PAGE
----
We agree with defendant, however, that the conviction of grand larceny in the third degree and criminal possession of stolen property in the third degree is not supported by legally sufficient evidence that the value of the stolen property exceeded $3,000. The value of stolen property is "the market value of the property at the time and place of the crime, or if such cannot be satisfactorily ascertained, the cost of replacement of the property within a reasonable time after the crime" (Penal Law § 155.20 ). The People therefore were required to establish beyond a reasonable doubt that the value of the stolen property exceeded $3,000. "The Court of Appeals has unequivocally held that a victim must provide a basis of knowledge for his [or her] statement of value before it can be accepted as legally sufficient evidence of such value' " (People v Gonzalez, 221 AD2d 203, 204, quoting People v Lopez, 79 NY2d 402, 404). "Conclusory statements and rough estimates of value are not sufficient" (People v Loomis, 56 AD3d 1046, 1047; see People v Selassie, 166 AD2d 358, 359, lv denied 77 NY2d 911). Although a "victim is competent to supply evidence of original cost" (People v Stein, 172 AD2d 1060, 1060, lv denied 78 NY2d 975), "evidence of the original purchase price, without more, will not satisfy the People's burden" (Gonzalez, 221 AD2d at 204).
Here, the victim testified that the following items were stolen from his apartment: a laptop computer, a DVD player, a laptop computer cooling device, a wireless mouse, a wireless laptop computer air card, and approximately 150 to 160 DVDs. The record establishes that the victim purchased the laptop computer in October 2008 for $892.49, and that he purchased the DVD player in September 2007 for $115.49. Contrary to the contention of defendant, the victim's testimony and supporting bank statements are sufficient to establish the value of the laptop computer. The victim purchased the laptop computer only nine months before the burglary and it is therefore unlikely that its market value depreciated significantly by the time of the burglary (see People v Monclova, 89 AD3d 424, 425, lv denied 18 NY3d 861; see also People v Alexander, 41 AD3d 1200, 1201, lv denied 9 NY3d 920). As for the DVD player, given the lapse of time between the purchase and the theft as well as the absence of any testimony concerning the condition of the DVD player, we cannot conclude that there is legally sufficient evidence with respect to the value of the DVD player at the time of the burglary (see Monclova, 89 AD3d at 424-425; cf. Alexander, 41 AD3d at 1201). With respect to the remaining items of stolen property, there was no evidence presented concerning the purchase price or current value of the property. Although the victim testified that new DVDs cost "$19 apiece, $20 apiece depending," he did not testify concerning the age or condition of his DVDs, the market value of the DVDs at the time of the theft, or the cost of replacing his DVD collection (see Gonzalez, 221 AD2d at 205). As for the remaining stolen items, the victim provided only "rough estimates of value" (Loomis, 56 AD3d at 1047), without setting forth any basis for his estimates (see Gonzalez, 221 AD2d at 204-205; see also People v Watkins, 233 AD2d 904, 905), and thus the evidence also is legally insufficient to establish the value of those remaining items. "Consequently, we cannot on this record conclude that the jury ha[d] a reasonable basis for inferring, rather than speculating, that the value of the property exceeded the statutory threshold' of $,000" (People v Brink, 78 AD3d 1483, 1484, lv denied 16 NY3d 742, rearg denied 16 NY3d 828). The evidence is legally sufficient, however, to establish that defendant committed the lesser included offenses of grand larceny in the fourth degree (Penal Law § 155.30 ) and criminal possession of stolen property in the fourth degree (§ 165.45 ). We therefore modify the judgment accordingly, and we remit the matter to Supreme Court for sentencing on those convictions.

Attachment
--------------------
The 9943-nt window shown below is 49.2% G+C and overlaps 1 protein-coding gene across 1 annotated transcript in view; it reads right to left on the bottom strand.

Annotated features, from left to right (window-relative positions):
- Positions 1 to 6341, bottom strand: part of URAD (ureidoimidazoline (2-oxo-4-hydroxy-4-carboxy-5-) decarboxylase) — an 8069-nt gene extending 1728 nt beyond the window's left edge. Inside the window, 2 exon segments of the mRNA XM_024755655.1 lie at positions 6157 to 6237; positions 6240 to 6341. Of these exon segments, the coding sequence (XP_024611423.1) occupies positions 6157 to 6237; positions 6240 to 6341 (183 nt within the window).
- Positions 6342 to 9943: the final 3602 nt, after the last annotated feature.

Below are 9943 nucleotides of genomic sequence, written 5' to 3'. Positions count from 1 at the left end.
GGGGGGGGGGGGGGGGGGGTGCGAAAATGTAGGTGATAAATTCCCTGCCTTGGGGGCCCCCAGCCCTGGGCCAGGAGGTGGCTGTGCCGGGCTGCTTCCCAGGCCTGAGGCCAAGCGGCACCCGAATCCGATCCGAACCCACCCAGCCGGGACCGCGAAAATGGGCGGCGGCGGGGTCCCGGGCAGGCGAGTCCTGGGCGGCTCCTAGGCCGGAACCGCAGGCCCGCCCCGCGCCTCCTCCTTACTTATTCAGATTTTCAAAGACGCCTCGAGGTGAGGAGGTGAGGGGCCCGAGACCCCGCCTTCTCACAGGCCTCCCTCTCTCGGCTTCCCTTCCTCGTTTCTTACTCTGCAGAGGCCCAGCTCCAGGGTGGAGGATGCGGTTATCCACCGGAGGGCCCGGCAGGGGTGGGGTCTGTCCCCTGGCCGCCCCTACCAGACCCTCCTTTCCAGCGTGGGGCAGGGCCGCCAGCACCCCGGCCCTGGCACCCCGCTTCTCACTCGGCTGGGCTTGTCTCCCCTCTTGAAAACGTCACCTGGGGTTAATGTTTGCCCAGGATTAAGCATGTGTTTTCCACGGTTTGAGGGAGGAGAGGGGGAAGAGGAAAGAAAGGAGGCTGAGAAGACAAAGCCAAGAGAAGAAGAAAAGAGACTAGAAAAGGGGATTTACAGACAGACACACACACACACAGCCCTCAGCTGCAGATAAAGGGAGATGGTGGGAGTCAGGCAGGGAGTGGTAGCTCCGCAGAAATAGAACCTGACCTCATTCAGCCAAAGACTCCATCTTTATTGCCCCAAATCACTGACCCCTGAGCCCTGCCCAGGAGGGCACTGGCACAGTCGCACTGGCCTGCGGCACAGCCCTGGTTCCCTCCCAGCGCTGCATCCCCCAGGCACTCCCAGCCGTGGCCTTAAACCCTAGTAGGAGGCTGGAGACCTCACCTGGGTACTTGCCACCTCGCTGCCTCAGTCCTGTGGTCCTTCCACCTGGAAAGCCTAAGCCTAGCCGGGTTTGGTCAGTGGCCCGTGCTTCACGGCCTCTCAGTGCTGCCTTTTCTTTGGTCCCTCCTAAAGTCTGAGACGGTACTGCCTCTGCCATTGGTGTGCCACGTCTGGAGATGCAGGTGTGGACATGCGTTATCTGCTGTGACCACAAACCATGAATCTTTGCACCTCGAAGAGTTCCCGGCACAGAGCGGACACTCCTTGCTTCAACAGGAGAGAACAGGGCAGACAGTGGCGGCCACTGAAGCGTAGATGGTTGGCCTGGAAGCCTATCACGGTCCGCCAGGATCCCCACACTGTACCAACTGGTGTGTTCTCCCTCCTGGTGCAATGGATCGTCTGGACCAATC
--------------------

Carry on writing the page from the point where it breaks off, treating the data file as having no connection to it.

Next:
We further agree with defendant that the sentence imposed on the conviction of burglary in the second degree is unduly harsh and severe under the circumstances of this case, and we therefore further modify the judgment by reducing the sentence as a matter of discretion in the interest of justice to an indeterminate term of imprisonment of 16 years to life. Entered: June 15, 2012 Frances E. Cafarell Clerk of the Court